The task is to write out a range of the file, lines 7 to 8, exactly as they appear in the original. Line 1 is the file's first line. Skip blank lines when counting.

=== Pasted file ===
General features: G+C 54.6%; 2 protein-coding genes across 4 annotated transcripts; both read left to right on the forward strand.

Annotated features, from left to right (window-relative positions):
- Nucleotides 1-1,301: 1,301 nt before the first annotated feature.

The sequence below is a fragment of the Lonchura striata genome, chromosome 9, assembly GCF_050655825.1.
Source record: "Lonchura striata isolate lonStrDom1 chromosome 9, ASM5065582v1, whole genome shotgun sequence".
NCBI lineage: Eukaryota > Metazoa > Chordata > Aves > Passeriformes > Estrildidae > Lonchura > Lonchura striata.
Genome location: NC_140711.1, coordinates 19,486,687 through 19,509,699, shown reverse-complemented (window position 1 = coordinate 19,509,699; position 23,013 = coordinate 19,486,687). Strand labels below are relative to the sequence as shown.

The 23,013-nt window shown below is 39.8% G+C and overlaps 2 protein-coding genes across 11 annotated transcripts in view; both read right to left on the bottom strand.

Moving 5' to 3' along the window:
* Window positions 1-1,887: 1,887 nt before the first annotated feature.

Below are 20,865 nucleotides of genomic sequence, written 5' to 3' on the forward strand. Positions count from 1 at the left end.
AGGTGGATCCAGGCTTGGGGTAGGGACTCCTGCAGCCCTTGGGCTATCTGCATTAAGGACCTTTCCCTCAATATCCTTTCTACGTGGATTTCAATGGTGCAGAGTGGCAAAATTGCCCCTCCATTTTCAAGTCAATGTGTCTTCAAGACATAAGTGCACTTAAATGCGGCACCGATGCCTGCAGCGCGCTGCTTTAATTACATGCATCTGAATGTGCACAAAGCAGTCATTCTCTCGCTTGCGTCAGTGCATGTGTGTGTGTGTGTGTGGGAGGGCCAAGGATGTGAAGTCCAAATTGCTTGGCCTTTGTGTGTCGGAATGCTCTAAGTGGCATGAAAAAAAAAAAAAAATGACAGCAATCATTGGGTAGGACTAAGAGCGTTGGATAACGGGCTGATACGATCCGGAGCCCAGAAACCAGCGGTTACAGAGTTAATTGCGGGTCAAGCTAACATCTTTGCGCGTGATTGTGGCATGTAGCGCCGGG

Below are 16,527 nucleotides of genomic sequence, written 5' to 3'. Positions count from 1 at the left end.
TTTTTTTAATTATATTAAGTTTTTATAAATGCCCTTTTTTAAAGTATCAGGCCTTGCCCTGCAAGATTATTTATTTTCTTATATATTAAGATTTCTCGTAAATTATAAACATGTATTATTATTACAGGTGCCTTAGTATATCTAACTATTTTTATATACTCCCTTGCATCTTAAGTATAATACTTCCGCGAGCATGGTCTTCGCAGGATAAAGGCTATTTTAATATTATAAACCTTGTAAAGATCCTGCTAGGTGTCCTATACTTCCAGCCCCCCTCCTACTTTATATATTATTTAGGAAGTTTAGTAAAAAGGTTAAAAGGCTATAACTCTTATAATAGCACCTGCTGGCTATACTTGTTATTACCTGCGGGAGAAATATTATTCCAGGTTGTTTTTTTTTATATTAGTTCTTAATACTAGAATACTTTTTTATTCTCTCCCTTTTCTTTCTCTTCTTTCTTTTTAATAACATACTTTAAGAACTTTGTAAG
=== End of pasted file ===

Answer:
Genome location: NC_140711.1, coordinates 19,486,687 through 19,509,699, shown reverse-complemented (window position 1 = coordinate 19,509,699; position 23,013 = coordinate 19,486,687). Strand labels below are relative to the sequence as shown.

The 23,013-nt window shown below is 39.8% G+C and overlaps 2 protein-coding genes across 11 annotated transcripts in view; both read right to left on the bottom strand.